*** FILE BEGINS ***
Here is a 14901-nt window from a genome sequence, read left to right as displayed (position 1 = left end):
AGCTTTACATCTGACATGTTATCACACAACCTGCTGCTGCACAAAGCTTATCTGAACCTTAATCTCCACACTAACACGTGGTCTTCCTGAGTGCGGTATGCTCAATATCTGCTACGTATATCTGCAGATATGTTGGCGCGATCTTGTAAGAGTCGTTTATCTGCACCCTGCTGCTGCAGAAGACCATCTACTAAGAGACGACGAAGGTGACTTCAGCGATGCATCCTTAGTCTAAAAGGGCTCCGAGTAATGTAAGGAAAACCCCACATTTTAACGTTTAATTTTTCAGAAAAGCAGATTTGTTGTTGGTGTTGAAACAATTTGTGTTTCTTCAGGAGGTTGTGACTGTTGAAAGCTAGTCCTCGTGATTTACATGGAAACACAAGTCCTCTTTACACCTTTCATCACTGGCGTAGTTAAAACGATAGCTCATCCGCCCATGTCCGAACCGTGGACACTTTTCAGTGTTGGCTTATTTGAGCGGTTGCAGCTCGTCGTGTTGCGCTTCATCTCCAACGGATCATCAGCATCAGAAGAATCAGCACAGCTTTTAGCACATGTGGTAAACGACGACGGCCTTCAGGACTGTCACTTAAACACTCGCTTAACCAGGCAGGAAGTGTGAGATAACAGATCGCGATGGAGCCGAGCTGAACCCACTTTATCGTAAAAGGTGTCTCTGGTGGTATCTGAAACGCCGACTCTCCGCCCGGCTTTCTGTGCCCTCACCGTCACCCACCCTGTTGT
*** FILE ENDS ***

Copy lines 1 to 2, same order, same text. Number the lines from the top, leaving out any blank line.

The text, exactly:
Here is a 14901-nt window from a genome sequence, read left to right as displayed (position 1 = left end):
AGCTTTACATCTGACATGTTATCACACAACCTGCTGCTGCACAAAGCTTATCTGAACCTTAATCTCCACACTAACACGTGGTCTTCCTGAGTGCGGTATGCTCAATATCTGCTACGTATATCTGCAGATATGTTGGCGCGATCTTGTAAGAGTCGTTTATCTGCACCCTGCTGCTGCAGAAGACCATCTACTAAGAGACGACGAAGGTGACTTCAGCGATGCATCCTTAGTCTAAAAGGGCTCCGAGTAATGTAAGGAAAACCCCACATTTTAACGTTTAATTTTTCAGAAAAGCAGATTTGTTGTTGGTGTTGAAACAATTTGTGTTTCTTCAGGAGGTTGTGACTGTTGAAAGCTAGTCCTCGTGATTTACATGGAAACACAAGTCCTCTTTACACCTTTCATCACTGGCGTAGTTAAAACGATAGCTCATCCGCCCATGTCCGAACCGTGGACACTTTTCAGTGTTGGCTTATTTGAGCGGTTGCAGCTCGTCGTGTTGCGCTTCATCTCCAACGGATCATCAGCATCAGAAGAATCAGCACAGCTTTTAGCACATGTGGTAAACGACGACGGCCTTCAGGACTGTCACTTAAACACTCGCTTAACCAGGCAGGAAGTGTGAGATAACAGATCGCGATGGAGCCGAGCTGAACCCACTTTATCGTAAAAGGTGTCTCTGGTGGTATCTGAAACGCCGACTCTCCGCCCGGCTTTCTGTGCCCTCACCGTCACCCACCCTGTTGT